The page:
GL3 also says no display lists, and those are the fastest method out there (on NVidia), bar none!
This may be hard for you to believe, but OpenGL is a cross platform API. It isn’t NVIDIA_GL, it’s OpenGL. Just because NVIDIA spent the effort to optimize display lists doesn’t mean that ATI or Intel will (or should, for that matter). The same goes for client arrays.
If you absolutely must have the 100% maximum performance across all platforms, expect your rendering code to be a nightmare of switches and special cases, jumping from displaylists to buffer objects to client arrays based on a myriad of factors like IHV, driver version numbers, and the like. Expect to have to test each of these cases across all OpenGL implementations, each time a new driver version comes out, and ship new patches of your code to stay ahead of the curve.
If you want your rendering code to be sane, then just use buffer objects. If you actually run into an issue on one platform or another, deal with it then. Premature optimization is always the wrong move.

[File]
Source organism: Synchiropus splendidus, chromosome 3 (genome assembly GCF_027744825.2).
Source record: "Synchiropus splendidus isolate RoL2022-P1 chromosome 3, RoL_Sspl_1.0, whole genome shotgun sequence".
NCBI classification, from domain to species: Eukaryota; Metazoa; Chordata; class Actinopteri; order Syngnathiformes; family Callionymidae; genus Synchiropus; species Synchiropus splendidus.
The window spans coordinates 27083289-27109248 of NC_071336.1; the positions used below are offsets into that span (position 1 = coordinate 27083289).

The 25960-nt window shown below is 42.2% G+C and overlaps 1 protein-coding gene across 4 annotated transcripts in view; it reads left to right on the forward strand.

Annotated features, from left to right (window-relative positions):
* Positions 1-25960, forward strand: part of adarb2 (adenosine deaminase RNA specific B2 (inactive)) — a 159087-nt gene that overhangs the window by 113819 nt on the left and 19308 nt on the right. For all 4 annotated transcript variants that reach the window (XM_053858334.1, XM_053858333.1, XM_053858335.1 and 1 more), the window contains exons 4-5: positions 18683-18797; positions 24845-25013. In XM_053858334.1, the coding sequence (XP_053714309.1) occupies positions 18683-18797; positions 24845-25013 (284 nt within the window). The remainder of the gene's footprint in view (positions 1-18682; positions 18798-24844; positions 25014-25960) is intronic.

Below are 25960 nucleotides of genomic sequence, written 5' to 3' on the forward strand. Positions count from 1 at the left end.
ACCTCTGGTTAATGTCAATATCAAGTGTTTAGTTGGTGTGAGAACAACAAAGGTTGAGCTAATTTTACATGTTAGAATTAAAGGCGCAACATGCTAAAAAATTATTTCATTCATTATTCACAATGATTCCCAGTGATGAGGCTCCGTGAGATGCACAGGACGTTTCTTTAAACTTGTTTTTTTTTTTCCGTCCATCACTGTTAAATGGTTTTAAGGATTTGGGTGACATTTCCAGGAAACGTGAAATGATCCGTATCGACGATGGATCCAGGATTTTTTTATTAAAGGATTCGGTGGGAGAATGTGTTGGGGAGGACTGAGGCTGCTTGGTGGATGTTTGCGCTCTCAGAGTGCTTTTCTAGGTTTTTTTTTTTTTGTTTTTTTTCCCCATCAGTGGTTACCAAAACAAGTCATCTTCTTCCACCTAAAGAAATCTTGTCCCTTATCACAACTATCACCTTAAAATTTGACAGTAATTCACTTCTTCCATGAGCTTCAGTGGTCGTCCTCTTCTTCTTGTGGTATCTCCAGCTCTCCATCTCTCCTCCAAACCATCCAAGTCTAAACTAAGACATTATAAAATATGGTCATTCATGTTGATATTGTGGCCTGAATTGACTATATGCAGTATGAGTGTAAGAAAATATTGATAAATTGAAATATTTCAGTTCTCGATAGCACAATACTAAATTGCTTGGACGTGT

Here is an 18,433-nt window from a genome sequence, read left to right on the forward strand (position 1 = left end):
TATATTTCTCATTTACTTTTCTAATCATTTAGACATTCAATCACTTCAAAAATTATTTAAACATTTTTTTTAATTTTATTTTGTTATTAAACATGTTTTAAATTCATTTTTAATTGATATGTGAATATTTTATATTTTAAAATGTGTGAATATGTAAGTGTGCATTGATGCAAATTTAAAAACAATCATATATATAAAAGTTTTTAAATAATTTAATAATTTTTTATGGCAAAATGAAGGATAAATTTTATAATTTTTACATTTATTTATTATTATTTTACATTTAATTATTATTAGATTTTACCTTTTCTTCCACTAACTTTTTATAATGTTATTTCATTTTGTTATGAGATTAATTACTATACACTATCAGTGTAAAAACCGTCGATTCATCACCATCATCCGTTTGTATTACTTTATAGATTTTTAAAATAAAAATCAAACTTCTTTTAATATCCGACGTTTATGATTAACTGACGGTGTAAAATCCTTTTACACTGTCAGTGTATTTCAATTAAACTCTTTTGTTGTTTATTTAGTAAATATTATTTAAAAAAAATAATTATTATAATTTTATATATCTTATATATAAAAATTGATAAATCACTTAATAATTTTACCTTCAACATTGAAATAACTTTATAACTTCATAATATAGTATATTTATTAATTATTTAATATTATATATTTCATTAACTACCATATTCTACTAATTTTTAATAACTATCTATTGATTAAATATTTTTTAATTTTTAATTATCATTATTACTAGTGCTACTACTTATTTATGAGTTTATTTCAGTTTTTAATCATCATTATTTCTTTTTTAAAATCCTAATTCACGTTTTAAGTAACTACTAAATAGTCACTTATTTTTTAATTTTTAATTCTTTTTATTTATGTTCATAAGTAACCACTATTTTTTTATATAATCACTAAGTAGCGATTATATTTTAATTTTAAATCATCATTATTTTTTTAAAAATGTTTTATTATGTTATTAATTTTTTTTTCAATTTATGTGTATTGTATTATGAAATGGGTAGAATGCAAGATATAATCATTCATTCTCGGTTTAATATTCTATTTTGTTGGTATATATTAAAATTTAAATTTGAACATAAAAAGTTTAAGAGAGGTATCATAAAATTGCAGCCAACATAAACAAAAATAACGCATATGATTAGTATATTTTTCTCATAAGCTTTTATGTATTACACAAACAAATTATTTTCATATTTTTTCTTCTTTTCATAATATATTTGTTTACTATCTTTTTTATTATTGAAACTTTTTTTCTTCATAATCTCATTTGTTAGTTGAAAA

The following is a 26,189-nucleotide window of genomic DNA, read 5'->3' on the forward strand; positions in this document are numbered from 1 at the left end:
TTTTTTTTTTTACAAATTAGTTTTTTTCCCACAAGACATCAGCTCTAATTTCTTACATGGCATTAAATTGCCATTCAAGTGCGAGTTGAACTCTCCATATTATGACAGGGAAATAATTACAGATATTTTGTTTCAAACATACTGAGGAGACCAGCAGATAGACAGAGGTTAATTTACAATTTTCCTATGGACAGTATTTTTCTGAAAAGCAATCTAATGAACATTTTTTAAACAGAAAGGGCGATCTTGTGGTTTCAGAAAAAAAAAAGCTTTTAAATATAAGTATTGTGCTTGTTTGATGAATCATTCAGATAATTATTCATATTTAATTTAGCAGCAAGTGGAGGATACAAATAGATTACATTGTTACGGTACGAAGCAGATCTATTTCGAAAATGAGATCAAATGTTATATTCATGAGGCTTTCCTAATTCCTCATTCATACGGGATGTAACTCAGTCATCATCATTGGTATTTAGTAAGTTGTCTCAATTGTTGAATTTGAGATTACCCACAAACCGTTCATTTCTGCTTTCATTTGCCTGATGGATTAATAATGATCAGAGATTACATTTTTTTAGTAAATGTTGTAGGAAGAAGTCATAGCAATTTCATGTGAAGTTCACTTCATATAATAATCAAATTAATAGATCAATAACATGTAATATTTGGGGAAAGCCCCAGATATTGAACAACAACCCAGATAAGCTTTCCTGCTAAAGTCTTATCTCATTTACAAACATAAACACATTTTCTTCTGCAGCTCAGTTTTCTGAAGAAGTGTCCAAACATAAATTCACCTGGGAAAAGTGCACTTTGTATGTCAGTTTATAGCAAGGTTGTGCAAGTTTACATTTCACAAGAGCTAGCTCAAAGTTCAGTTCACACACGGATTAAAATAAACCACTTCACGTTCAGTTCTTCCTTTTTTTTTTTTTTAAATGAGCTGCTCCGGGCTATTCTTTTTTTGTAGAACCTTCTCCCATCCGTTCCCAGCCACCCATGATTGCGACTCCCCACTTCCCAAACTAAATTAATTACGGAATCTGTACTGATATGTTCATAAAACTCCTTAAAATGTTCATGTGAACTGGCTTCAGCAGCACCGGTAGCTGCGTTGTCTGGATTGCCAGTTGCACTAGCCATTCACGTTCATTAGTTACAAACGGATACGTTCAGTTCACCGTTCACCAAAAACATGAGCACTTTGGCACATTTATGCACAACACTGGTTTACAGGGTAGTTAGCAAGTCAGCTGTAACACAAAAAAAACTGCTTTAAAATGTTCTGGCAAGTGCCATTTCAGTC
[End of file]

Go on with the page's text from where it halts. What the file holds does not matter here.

Show me a reasonable usage case for buffer objects, something that someone would actually want to use, that can’t be made faster than client arrays.
Assumed that the GPU cannot render directly from system memory, how could the client array code be any faster?
If the driver doesn’t implement buffer objects correctly, this is very possible.
For example, a naive driver (like the one you describe) could implement all buffer objects as video memory. Thus, when you map a buffer, you get back a video memory pointer. The problem here is with streaming: frequently changing the vertex data.
If you are using and changing the data every frame, then every time you map the buffer, the thread must halt until the renderer is finished with pulling vertex data from the thread. The client arrays approach will simply allocate new memory for you, and a malloc is almost always faster than a glFinish.
This is why the STREAM hint exists. This is why the GL_INVALIDATE_BUFFER_BIT exists. This is why the glBufferData(NULL) trick exists. If a driver doesn’t implement these correctly, then you’re not going to get improved performance with buffer objects in the streaming case (not without manual double or triple buffering). Indeed, you’re going to get worse performance.
That being said, I still say to use buffer objects exclusively. Yes, a bad driver or driver bug can ruin your day. But you’re already beholden to the driver for client array optimization (a naive implementation of which, like the one described above, has atrocious performance). Assuming your driver will do the wrong thing isn’t going to get you good performance.